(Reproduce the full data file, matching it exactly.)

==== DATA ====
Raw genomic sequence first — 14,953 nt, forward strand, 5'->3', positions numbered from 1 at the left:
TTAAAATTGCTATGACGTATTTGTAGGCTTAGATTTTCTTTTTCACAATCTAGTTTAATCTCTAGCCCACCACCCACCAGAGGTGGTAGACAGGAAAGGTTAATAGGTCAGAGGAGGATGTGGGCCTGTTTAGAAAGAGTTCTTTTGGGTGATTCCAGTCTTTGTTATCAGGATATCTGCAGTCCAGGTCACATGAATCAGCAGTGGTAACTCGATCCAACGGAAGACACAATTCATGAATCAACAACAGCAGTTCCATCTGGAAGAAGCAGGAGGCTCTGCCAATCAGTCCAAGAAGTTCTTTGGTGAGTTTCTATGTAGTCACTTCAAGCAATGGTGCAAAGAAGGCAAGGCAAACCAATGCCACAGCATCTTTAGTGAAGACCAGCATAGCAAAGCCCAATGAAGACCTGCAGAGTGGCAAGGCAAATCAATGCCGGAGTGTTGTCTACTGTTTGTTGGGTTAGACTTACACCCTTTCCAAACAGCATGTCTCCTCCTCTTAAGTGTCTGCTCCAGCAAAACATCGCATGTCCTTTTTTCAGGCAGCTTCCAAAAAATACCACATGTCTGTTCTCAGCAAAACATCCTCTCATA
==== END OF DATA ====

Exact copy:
Raw genomic sequence first — 14,953 nt, forward strand, 5'->3', positions numbered from 1 at the left:
TTAAAATTGCTATGACGTATTTGTAGGCTTAGATTTTCTTTTTCACAATCTAGTTTAATCTCTAGCCCACCACCCACCAGAGGTGGTAGACAGGAAAGGTTAATAGGTCAGAGGAGGATGTGGGCCTGTTTAGAAAGAGTTCTTTTGGGTGATTCCAGTCTTTGTTATCAGGATATCTGCAGTCCAGGTCACATGAATCAGCAGTGGTAACTCGATCCAACGGAAGACACAATTCATGAATCAACAACAGCAGTTCCATCTGGAAGAAGCAGGAGGCTCTGCCAATCAGTCCAAGAAGTTCTTTGGTGAGTTTCTATGTAGTCACTTCAAGCAATGGTGCAAAGAAGGCAAGGCAAACCAATGCCACAGCATCTTTAGTGAAGACCAGCATAGCAAAGCCCAATGAAGACCTGCAGAGTGGCAAGGCAAATCAATGCCGGAGTGTTGTCTACTGTTTGTTGGGTTAGACTTACACCCTTTCCAAACAGCATGTCTCCTCCTCTTAAGTGTCTGCTCCAGCAAAACATCGCATGTCCTTTTTTCAGGCAGCTTCCAAAAAATACCACATGTCTGTTCTCAGCAAAACATCCTCTCATA